Open main menu

Wiktionary β




tuppenny (not comparable)

  1. (Britain, Australia, becoming old-fashioned) Literally, worth tuppence (two pence); of little value or status.
    • Pop Goes the Weasel, a well-known English nursery rhyme
      Half a pound of tuppenny rice,
      Half a pound of treacle.
      That’s the way the money goes,
      Pop! goes the weasel.
    • 1938, Xavier Herbert, Capricornia, New York: D. Appleton-Century, 1943, Chapter XI, p. 184, [1]
      Then they went off to prepare for the journey [] , Peter filling his six-penny pipe with tuppenny tobacco.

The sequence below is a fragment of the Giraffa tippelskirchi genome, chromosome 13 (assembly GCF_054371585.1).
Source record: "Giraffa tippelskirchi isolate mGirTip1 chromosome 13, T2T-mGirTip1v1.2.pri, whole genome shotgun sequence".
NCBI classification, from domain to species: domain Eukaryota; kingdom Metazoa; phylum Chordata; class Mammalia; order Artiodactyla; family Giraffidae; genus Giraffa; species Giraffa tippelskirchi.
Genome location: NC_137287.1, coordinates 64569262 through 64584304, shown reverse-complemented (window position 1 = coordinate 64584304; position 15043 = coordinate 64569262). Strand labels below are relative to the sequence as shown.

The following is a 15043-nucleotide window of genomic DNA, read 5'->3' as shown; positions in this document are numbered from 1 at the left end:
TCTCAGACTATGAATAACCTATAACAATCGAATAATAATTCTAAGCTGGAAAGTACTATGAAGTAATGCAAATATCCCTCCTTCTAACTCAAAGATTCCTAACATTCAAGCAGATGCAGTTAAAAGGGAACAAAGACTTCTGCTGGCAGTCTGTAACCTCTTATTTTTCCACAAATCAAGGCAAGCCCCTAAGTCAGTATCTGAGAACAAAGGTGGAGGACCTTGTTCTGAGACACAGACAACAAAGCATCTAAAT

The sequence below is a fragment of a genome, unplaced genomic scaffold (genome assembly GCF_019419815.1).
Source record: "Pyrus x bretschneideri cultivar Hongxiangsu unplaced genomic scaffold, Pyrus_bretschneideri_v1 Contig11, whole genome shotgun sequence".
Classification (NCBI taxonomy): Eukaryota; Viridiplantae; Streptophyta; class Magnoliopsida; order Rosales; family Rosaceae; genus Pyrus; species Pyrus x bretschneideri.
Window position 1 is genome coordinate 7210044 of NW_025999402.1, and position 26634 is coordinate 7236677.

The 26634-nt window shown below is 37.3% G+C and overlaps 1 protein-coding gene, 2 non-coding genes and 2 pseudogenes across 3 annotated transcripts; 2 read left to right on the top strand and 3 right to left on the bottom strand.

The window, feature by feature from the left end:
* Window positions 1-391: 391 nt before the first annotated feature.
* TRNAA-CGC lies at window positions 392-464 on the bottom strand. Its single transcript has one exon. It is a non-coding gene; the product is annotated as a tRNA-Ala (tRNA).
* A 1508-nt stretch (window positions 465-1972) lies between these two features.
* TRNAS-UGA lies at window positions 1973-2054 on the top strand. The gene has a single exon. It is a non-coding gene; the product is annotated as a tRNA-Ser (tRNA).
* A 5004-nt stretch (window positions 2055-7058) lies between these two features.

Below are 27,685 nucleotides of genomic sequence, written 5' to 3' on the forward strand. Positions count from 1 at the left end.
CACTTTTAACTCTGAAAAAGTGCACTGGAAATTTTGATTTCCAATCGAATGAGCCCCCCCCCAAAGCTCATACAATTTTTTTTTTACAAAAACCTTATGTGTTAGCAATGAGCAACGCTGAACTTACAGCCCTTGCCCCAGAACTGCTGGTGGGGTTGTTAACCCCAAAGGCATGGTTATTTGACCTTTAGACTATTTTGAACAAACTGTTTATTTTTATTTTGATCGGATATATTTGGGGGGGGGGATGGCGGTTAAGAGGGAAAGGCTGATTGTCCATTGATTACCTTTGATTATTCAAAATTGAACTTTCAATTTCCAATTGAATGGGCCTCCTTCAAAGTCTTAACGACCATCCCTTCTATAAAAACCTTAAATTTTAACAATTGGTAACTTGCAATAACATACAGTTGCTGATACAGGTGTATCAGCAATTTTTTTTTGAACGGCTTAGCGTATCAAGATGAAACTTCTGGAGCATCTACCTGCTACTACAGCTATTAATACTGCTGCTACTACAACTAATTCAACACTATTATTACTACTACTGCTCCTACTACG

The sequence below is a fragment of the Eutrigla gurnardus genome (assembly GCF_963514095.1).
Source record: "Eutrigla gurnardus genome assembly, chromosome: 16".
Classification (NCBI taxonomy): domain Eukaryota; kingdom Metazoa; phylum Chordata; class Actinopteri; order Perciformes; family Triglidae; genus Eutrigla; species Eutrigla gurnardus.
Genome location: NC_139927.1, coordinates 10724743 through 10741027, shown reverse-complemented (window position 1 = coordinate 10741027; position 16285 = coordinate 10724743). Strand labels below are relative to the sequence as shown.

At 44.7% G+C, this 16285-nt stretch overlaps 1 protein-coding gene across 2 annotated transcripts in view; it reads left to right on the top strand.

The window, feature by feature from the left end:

tuppenny (plural tuppennies)

  1. (Britain, dated) A coin or stamp worth two pence.
  2. (Britain, dated, juvenile) In the children's game of leapfrog, the head (perhaps named from a tuppenny loaf).
    • W. S. Gilbert, The Gondoliers
      A Lord High Chancellor is a personage of great dignity, who should never, under any circumstances, place himself in the position of being told to tuck in his tuppenny, except by noblemen of his own rank.

Derived termsEdit